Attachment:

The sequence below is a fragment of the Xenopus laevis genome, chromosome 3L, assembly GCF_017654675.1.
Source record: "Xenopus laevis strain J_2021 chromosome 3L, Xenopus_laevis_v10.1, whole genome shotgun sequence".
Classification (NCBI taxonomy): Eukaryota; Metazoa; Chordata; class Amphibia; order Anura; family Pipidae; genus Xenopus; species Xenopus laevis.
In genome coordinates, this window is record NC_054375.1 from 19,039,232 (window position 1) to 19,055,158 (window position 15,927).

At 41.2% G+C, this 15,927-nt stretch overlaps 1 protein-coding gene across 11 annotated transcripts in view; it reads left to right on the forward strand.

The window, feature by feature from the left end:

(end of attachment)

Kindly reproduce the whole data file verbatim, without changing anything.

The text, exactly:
The sequence below is a fragment of the Xenopus laevis genome, chromosome 3L, assembly GCF_017654675.1.
Source record: "Xenopus laevis strain J_2021 chromosome 3L, Xenopus_laevis_v10.1, whole genome shotgun sequence".
Classification (NCBI taxonomy): Eukaryota; Metazoa; Chordata; class Amphibia; order Anura; family Pipidae; genus Xenopus; species Xenopus laevis.
In genome coordinates, this window is record NC_054375.1 from 19,039,232 (window position 1) to 19,055,158 (window position 15,927).

At 41.2% G+C, this 15,927-nt stretch overlaps 1 protein-coding gene across 11 annotated transcripts in view; it reads left to right on the forward strand.

The window, feature by feature from the left end: